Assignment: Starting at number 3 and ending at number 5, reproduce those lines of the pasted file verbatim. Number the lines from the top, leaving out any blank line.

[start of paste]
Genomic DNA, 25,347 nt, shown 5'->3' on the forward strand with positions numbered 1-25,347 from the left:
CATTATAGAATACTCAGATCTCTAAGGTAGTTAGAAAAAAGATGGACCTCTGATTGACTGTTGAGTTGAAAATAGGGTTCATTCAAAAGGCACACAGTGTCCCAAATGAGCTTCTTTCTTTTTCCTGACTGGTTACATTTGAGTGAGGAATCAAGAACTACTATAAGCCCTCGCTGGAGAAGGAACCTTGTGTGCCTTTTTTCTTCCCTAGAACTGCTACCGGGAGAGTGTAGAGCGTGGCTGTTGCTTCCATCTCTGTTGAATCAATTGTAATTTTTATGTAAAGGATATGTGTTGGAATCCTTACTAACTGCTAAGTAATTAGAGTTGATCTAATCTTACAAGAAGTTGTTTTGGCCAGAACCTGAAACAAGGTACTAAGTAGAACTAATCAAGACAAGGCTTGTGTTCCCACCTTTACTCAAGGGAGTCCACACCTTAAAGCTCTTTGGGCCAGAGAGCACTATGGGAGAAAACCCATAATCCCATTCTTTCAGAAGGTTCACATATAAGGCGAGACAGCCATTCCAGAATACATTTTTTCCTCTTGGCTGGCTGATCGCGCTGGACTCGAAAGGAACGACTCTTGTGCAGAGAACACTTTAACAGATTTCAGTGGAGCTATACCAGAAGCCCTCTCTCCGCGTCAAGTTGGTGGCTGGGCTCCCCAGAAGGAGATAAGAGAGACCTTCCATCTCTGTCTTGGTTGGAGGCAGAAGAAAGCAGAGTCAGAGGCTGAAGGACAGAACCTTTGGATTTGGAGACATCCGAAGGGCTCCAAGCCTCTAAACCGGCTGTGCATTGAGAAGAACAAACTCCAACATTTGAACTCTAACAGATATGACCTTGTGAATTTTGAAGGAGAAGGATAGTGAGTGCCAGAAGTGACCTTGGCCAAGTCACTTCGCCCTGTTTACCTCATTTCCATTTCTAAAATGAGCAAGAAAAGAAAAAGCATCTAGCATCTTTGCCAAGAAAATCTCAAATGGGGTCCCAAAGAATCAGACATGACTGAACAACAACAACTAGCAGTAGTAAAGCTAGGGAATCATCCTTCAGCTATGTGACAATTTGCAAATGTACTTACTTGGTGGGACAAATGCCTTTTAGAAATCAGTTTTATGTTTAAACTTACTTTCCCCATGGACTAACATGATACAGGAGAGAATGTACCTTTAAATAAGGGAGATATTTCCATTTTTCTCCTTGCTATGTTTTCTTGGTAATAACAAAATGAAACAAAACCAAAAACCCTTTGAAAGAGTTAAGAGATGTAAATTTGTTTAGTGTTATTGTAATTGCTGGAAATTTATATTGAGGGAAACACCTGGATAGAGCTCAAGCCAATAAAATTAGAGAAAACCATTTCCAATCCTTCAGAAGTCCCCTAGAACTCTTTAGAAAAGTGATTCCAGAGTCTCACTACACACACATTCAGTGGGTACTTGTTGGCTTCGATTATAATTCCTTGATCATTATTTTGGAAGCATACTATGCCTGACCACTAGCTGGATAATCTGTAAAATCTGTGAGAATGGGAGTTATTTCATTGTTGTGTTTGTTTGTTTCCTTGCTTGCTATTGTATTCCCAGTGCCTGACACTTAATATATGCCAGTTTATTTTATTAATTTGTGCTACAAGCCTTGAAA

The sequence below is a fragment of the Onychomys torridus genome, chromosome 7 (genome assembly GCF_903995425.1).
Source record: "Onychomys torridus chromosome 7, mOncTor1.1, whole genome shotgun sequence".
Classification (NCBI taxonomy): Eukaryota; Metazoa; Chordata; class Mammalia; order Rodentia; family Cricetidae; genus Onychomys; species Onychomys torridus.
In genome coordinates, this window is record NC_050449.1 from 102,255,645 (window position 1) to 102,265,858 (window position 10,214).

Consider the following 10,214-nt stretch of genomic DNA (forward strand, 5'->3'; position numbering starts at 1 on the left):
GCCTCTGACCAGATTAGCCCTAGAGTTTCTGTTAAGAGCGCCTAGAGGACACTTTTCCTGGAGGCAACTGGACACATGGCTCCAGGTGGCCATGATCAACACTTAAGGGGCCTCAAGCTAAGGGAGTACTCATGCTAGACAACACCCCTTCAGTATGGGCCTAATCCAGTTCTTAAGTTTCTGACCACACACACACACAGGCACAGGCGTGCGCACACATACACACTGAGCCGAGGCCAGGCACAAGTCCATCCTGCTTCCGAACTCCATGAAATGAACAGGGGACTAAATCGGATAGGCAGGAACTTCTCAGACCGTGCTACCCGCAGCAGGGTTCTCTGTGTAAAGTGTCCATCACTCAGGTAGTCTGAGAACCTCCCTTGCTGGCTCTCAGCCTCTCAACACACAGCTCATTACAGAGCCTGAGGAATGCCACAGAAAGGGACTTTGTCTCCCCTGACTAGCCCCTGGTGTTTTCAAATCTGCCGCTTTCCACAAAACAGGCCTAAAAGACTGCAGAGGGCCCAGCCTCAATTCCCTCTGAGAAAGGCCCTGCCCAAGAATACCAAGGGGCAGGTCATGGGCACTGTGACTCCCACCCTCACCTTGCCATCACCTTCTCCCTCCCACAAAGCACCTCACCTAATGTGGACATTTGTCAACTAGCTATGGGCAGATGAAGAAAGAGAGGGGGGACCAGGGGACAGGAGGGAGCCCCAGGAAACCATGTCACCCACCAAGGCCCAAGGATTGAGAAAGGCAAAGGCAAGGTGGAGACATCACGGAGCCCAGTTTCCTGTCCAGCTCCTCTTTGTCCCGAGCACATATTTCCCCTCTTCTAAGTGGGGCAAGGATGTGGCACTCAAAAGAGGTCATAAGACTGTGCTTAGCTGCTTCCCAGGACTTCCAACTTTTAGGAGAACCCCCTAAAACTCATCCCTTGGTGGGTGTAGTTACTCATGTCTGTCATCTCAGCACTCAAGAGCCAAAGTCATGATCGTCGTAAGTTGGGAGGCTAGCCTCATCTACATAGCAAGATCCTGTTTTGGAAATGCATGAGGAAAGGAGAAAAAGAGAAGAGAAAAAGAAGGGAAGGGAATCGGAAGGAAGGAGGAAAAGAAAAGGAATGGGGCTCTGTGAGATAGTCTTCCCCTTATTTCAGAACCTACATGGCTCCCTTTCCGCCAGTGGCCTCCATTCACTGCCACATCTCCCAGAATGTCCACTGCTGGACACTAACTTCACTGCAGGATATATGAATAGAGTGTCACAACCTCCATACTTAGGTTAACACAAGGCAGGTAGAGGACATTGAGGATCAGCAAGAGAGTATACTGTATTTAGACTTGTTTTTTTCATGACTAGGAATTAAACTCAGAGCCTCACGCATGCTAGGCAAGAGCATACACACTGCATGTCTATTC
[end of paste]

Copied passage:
The sequence below is a fragment of the Onychomys torridus genome, chromosome 7 (genome assembly GCF_903995425.1).
Source record: "Onychomys torridus chromosome 7, mOncTor1.1, whole genome shotgun sequence".
Classification (NCBI taxonomy): Eukaryota; Metazoa; Chordata; class Mammalia; order Rodentia; family Cricetidae; genus Onychomys; species Onychomys torridus.